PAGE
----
Cassandra Parkin – The Leftovers

Cassandra Parkin – The Leftovers

Nurse Callie is giving up her job to be better able to care for her brother. For years now, Noah has been suffering from mental illness and apart from their father, Callie is the only one he trusts and who is able to calm him when he gets in a state of emergency. To have more time, she leaves the hospital and becomes a carer for Frey, a young man who does not talk and needs strict daily routines to cope with life. Thus, Callie spends two weeks with her father and brother and the other two together with a colleague with Frey. When she returns one night from work, she receives an awful message: both her beloved ones have died in an accident and now she has to face her mother again. The woman who left them, who always hated Callie and the single person she does not want to see. It is a confrontation which is not only hurtful but which also lets lose monsters which have been kept locked up for many years.

Cassandra Parkin’s novel is a dark tale which play with the big question if the narrator is reliable or not and if what we remember is actually how things really happened or if our brain might play tricks on us. “The Leftovers” is great in making you high alert for the half-sentences, the things implied, all that is not said and questions all characters. Whom can you trust? Who is willingly misleading? Who is misled by their brains? From a point where all is clear, you enter an abyss where everything is possible.

Callie appears to be a selfless young woman who has destined her life to care for others. She is great with Frey as she has a long history of living with her brother and noticing nuances, slight changes which might be signs for dramatic events. She can well adapt to Frey’s needs and sync herself with his life which makes her perfect for the job. Yet, after some time, things slightly change and it takes some time for the reader to figure out why that is.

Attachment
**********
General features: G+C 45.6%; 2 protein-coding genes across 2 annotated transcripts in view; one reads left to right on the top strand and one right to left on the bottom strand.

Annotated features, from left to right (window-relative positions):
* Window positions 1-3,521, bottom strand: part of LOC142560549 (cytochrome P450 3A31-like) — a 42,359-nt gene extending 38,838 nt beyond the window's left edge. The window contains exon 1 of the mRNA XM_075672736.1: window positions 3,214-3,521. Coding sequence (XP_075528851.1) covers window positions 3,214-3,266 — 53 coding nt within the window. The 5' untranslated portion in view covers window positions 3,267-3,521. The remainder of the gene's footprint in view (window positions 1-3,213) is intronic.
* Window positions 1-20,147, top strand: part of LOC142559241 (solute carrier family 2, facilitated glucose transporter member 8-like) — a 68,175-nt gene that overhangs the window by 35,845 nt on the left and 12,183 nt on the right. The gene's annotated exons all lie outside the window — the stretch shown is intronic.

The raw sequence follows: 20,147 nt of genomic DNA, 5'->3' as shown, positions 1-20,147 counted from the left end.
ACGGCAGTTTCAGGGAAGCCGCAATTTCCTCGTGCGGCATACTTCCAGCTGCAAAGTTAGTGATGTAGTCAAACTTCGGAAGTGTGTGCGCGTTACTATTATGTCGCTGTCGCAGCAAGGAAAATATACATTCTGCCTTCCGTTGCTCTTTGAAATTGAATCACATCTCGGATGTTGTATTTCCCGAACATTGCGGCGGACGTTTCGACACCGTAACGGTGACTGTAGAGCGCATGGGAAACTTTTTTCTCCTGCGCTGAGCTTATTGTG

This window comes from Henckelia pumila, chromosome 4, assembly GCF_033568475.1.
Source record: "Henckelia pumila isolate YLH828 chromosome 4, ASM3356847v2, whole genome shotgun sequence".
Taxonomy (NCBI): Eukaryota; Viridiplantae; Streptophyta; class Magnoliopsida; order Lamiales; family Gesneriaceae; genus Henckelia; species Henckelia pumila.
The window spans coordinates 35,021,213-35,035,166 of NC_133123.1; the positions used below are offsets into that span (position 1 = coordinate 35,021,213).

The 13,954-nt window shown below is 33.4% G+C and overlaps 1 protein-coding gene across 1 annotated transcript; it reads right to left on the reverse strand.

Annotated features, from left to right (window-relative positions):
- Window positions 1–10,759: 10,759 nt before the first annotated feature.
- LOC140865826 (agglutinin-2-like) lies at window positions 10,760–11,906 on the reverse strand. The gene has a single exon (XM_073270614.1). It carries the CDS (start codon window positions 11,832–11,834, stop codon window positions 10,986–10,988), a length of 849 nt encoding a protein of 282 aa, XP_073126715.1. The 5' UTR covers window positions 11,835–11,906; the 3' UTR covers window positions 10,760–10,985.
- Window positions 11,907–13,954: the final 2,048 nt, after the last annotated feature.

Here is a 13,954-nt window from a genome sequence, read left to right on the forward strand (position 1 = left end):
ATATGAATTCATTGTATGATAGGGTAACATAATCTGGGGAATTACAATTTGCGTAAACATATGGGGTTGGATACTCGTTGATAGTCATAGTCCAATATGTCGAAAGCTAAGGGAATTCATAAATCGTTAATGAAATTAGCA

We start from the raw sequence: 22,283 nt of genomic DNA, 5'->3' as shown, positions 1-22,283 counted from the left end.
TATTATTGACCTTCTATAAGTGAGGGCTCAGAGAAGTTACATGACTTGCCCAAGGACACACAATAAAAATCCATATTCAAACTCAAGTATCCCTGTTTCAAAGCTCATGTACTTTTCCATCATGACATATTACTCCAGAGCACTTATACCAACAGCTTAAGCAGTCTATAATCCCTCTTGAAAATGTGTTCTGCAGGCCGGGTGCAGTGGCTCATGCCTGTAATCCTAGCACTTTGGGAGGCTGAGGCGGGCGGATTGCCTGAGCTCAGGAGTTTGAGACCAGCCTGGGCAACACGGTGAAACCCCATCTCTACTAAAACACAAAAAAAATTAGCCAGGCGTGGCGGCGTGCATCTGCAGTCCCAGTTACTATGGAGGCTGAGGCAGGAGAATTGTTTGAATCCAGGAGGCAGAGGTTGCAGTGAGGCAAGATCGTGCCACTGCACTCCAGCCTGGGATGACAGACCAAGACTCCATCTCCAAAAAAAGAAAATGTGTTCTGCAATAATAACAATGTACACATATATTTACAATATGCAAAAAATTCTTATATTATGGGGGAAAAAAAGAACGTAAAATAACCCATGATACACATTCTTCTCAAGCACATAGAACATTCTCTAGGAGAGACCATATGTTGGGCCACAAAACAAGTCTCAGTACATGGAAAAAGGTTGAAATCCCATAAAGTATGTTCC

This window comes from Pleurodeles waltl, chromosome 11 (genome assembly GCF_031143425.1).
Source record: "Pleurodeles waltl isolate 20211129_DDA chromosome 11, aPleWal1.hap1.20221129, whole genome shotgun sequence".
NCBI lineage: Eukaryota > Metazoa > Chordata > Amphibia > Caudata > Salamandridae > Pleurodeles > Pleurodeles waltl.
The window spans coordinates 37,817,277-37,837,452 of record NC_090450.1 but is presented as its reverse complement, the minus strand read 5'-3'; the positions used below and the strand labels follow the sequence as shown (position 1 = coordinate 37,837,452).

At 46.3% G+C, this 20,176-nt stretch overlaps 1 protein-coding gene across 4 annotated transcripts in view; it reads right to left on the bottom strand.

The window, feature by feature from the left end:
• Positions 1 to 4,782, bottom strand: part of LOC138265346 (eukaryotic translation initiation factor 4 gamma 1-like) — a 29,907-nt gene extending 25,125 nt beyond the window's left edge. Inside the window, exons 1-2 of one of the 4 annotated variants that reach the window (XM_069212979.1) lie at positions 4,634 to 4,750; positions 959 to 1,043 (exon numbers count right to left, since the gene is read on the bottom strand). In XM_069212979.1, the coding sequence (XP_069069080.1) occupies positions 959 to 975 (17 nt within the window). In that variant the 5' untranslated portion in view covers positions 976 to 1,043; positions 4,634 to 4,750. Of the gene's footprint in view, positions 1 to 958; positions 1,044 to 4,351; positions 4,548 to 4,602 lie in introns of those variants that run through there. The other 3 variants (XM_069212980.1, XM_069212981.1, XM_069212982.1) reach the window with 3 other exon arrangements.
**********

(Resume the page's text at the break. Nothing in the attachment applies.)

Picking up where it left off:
In the confrontation with her cool and repellent mother, childhood memories come up. Not only did her mother not show any affection towards her and clearly preferred her brother, she definitely neglected the girl. In Callie’s recollections, it all makes sense and fits together perfectly, yet, the more you get to know, the more you start to wonder if she, too, might see things that are not there just like her brother. Even though from what she tells, it all seems right and yet, doesn’t the understanding from the world of somebody suffering from paranoia normally form a consistent picture?

A great read I can only recommend but you should be aware that some contents might feel like triggers for a highly sensitive reader.

Livia Franchini – Shelf Life

Livia-Franchini-Shelf-Life
Livia Franchini – Shelf Life

After ten years together, Ruth finds herself suddenly alone. Neil has left and all that her life consists of now is her work as a nurse in an old people’s home and shopping groceries at the small Tesco close to her flat. How did she get here? First, the escape of her ill-willed mother, then her friend Alanna whom she met in nursery school and with whom she still works together, the different patients and their respective needs, and Neil whom she despite all the time together seems to have hardly known.

Shelf Life – a. the period during which a good remains effective and free from deterioration. B. the period for which an idea or piece of information is considered an advantage over the competitor.

Still after having finished reading the novel, I wonder about the link between the title and the plot. Yes, the groceries Ruth buys somehow play a prominent role since they provide the titles for the different chapters. But beyond this? So what else could the title refer to? The time the main character is considered young – might be, but Ruth is beyond this discussion and her age is of no importance. Even as a young girl she wasn’t actually judged pretty or attractive. An innovative idea or piece of information is also something I didn’t find.

Thus, just as the titles leaves me a bit perplex, the whole story only slightly touched me. There is some red thread, basically between Alanna and Ruth, which is a bit strange since her relationship and breakup with Neil somehow nevertheless make up the centre of the plot around which everything revolves.

I liked Livia Fanchini’s style of writing and I am sure she can tell an interesting story, but somehow “Shelf Life” confused me much more than it made sense. Her characters are definitely interesting in their very peculiar manners, but somehow it all seemed not fully developed to me.